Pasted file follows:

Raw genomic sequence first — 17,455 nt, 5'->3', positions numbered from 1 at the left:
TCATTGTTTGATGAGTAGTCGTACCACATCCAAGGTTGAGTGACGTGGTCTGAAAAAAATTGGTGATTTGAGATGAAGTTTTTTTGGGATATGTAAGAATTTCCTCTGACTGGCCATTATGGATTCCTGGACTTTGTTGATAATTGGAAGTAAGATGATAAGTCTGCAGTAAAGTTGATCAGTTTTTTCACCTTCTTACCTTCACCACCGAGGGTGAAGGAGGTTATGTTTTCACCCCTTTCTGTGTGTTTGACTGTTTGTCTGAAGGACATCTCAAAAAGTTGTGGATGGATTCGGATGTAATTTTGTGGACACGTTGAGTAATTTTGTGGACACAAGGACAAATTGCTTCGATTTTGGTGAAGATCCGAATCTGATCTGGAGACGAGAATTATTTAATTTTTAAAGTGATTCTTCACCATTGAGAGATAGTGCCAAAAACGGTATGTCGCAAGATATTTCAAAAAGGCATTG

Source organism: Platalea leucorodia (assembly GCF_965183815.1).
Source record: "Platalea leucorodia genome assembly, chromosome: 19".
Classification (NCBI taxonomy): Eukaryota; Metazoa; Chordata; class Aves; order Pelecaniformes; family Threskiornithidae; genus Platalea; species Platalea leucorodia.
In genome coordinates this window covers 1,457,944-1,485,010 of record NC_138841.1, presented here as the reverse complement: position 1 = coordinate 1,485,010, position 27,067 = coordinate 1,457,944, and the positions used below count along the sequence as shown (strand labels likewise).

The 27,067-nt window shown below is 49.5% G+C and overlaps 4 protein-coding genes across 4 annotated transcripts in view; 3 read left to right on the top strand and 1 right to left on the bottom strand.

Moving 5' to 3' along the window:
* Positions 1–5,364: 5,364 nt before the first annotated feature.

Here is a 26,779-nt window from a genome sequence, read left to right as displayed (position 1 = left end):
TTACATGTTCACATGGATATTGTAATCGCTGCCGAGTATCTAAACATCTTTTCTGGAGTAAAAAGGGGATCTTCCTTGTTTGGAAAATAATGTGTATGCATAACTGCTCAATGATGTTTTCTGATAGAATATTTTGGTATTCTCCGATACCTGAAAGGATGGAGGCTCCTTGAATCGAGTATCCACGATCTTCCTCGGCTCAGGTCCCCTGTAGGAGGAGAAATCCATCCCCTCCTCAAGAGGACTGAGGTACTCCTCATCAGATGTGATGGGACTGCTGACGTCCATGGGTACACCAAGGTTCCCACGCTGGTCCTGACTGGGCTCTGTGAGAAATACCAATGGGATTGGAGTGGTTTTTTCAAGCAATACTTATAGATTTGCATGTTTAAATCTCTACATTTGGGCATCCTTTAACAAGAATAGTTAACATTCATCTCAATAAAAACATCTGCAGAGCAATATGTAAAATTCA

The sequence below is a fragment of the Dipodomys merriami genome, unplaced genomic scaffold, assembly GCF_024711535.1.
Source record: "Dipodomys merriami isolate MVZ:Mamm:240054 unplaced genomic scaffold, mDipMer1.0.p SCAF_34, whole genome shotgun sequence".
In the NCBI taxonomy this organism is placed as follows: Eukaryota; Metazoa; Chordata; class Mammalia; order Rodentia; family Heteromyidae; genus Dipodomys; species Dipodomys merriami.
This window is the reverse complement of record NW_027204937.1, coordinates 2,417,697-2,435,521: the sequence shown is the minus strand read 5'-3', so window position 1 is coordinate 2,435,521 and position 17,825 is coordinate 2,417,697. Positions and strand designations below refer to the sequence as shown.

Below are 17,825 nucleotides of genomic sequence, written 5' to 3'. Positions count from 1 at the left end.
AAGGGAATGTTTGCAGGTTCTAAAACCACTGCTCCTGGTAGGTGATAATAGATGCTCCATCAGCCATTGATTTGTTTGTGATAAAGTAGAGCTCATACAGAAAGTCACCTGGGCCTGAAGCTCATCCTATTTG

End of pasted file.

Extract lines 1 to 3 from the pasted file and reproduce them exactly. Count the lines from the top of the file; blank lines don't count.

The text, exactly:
Raw genomic sequence first — 17,455 nt, 5'->3', positions numbered from 1 at the left:
TCATTGTTTGATGAGTAGTCGTACCACATCCAAGGTTGAGTGACGTGGTCTGAAAAAAATTGGTGATTTGAGATGAAGTTTTTTTGGGATATGTAAGAATTTCCTCTGACTGGCCATTATGGATTCCTGGACTTTGTTGATAATTGGAAGTAAGATGATAAGTCTGCAGTAAAGTTGATCAGTTTTTTCACCTTCTTACCTTCACCACCGAGGGTGAAGGAGGTTATGTTTTCACCCCTTTCTGTGTGTTTGACTGTTTGTCTGAAGGACATCTCAAAAAGTTGTGGATGGATTCGGATGTAATTTTGTGGACACGTTGAGTAATTTTGTGGACACAAGGACAAATTGCTTCGATTTTGGTGAAGATCCGAATCTGATCTGGAGACGAGAATTATTTAATTTTTAAAGTGATTCTTCACCATTGAGAGATAGTGCCAAAAACGGTATGTCGCAAGATATTTCAAAAAGGCATTG

Source organism: Platalea leucorodia (assembly GCF_965183815.1).